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$2,000 a year in Spanish gold, according to the classification of the province. The deputation met in regular session in November and April and held such extra sessions as were necessary. The permanent committee represented the deputation when not in session, and acted as an advisory body to the governor in respect to matters which the laws did not impose on the deputation.

The governor of the province, as the representative of the GovernorGeneral, presided over the deputation and permanent committee and acted as the chief executive of the province in all matters. It was his duty to inspect the councils and the municipalities, informing the Governor-General of all cases of negligence or disaffection. He had supreme authority, subject, of course, to the Governor-General. He was responsible for public order, and the military authorities of the province were under his control.

The provincial deputation had charge generally of the public roads, harbors, navigation and irrigation, and all kinds of public works of a provincial character, the charitable institutions and those of instruction, fairs, expositions, etc., and the administration of the provincial funds. The secretary, auditor, and treasurer of the deputation were appointed by the governor of the province on the recommendation of the deputation.

By a decree of 1892 Cuba was divided into three “Regions” under the name of Habana, Matanzas, and Santiago de Cuba. The first one comprised the provinces of Habana and Pinar del Rio, the second Matanzas and Santa Clara, and the third one Santiago de Cuba and Puerto Principe. The “Regions” were under regional governors, who resided in Habana, Matanzas, and Santiago cities, respectively, and were at the same time civil governors of the provinces. The provinces of Pinar del Rio, Santa Clara, and Puerto Principe also had civil governors who were under the authority of the governors of the regions.

The regional governors had a consulting cabinet called “Conseijo Regional," composed of five members appointed by the GovernorGeneral of the island, on the nomination of the regional governors.

The civil governors of the provinces of Pinar del Rio, Santa Clara, and Puerto Principe had the same authority they had prior to the establishment of the regions.

It is said that the regions were formed for the purpose of decentralizing the administration of the island, which had always been carried on in Habana, but this result did not follow, and the change only served, apparently, to introduce further complications.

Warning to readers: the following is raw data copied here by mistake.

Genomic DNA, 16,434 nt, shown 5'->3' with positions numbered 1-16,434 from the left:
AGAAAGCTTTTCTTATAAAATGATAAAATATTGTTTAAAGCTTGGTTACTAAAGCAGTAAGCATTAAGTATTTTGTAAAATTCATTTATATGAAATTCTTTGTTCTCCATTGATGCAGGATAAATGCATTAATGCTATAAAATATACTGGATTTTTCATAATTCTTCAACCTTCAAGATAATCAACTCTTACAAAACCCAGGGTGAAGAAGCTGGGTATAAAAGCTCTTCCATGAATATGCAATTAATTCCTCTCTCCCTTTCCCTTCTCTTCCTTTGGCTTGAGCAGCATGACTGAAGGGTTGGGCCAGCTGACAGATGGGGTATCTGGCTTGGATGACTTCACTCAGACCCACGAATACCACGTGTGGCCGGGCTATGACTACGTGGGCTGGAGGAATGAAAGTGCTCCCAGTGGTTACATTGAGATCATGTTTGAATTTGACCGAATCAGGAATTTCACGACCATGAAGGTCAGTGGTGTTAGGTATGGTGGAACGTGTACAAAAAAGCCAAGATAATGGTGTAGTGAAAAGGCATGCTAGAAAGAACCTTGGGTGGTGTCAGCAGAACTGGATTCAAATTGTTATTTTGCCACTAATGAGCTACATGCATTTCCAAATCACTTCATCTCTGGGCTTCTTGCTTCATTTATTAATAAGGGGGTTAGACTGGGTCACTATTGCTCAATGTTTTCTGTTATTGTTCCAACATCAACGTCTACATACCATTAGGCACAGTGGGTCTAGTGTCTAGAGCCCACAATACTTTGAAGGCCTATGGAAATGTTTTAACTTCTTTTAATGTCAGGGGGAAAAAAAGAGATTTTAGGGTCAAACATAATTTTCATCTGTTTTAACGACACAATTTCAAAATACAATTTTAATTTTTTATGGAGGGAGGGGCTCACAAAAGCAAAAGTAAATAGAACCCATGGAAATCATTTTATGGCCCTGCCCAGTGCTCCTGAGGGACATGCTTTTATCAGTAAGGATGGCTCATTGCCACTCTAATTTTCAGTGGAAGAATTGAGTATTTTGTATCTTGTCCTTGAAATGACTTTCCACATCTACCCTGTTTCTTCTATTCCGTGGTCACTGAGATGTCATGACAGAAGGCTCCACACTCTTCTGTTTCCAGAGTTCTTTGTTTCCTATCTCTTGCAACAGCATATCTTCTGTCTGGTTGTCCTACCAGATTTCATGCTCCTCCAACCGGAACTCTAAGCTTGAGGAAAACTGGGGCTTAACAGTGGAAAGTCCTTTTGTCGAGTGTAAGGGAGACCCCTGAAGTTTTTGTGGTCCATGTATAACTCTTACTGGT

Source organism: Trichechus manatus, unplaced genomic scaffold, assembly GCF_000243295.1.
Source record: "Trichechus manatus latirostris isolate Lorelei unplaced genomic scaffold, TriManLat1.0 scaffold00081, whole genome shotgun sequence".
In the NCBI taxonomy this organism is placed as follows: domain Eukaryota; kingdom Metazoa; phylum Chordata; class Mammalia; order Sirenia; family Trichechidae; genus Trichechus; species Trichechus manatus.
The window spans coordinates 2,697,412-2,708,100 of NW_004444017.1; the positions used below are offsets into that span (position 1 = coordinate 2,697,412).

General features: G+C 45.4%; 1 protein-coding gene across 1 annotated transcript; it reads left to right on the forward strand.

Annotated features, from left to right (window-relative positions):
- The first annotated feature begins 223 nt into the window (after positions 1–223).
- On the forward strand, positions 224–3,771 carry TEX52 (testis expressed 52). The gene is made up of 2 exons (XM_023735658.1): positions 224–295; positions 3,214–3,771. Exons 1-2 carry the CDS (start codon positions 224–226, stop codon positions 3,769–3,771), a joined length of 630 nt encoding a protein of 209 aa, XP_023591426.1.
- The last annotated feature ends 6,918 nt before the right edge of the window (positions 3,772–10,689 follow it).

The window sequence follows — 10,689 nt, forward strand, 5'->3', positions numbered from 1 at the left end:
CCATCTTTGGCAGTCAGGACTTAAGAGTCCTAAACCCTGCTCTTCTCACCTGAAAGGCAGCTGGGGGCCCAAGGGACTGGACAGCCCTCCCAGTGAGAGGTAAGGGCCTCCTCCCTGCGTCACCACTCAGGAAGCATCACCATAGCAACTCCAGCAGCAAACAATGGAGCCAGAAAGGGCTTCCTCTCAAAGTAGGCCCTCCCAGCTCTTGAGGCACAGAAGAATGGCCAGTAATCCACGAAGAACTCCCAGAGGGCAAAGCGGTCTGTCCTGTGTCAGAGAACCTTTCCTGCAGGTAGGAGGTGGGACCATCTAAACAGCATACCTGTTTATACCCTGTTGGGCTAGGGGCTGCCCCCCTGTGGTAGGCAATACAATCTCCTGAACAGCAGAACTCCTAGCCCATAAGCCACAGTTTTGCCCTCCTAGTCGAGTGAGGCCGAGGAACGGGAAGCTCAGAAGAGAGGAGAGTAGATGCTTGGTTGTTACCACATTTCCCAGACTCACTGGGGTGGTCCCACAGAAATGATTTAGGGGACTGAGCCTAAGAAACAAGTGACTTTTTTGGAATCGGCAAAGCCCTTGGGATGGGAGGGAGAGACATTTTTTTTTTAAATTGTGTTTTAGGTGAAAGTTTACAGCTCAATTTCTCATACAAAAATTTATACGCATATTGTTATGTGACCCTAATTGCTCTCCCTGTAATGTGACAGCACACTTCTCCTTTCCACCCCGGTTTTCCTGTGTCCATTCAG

Valasquez and his successors to the time of De Soto, 1538, were licutenant-governors, with limited power exercised under the supervision of the governor and audiencia of Santo Domingo. De Soto was the first Governor-General, and had nine successors with that title to 1581, when Gabriel de Lujan was appointed Captain-General. This title was continued to the end of the Spanish control, a period of four hundred and six years.

While the Governor-General, as the representative of the Crown, was the civil, military, and political head of Cuba, and as a matter of fact exercised the highest prerogatives of government, his authority in reference to disbursements was limited by the direct appointment of the Crown of the officers intrusted with the collection of the revenues. He was also under the jurisdiction of the audiencia of Santo Domingo, which had authority, on complaint, to examine into his acts, to suspend him and other officials from office, and to make provisional. appointments subject to the decision of the supreme court of Spain on appeal. In 1795 the audiencia of Santo Domingo was transferred to the province of Puerto Principe, when that island was ceded to France.

Up to 1556 the Governors were frequently appointed from civil life, but the military needs of the island, occasioned by the attacks of buccaneers and privateers, suggested a modification. This was made gradually, the office of Governor-General being held by both soldiers and civilians until the year 1716. From that date to 1898 the GovernorGeneral was a general officer of high rank in the Spanish army, in whom were united all civil and military powers.

No change of importance appears to have taken place in the insular government of Cuba until 1812, when Spain became a constitutional monarchy and so remained until 1814, when it was abrogated by Ferdinand. This brief period of constitutional government was not without liberalizing influences in Cuba, and a division was made between the civil and the military powers of the Governor-General. With the abrogation of the constitution of 1812 the Governors of Cuba resumed their former prerogatives and the system of centralization, characteristic of the government, was fully reestablished.

By the revolution of 1820 the constitution of 1812 was again reestablished in Spain, but was set aside in 1823.

By a royal decree of May 28, 1825, “all the powers conceded to the governors of cities in a state of siege” were conferred on the Governor-General. This decree was never revoked, and conferred despotic powers on the Governor-General.

In 1836 the constitution of 1812 was restored, but its provisions were not extended to Cuba, which was to be governed under a special system of decrees, orders, etc.

Associated with the Governor-General and forming part of the public administration of the island were certain special corporations and boards, as of public works, health, charity, and public instruction. By a royal decree of August 17, 1854, the active administrative functions of these boards, etc., were vested in the Governor-General, and they

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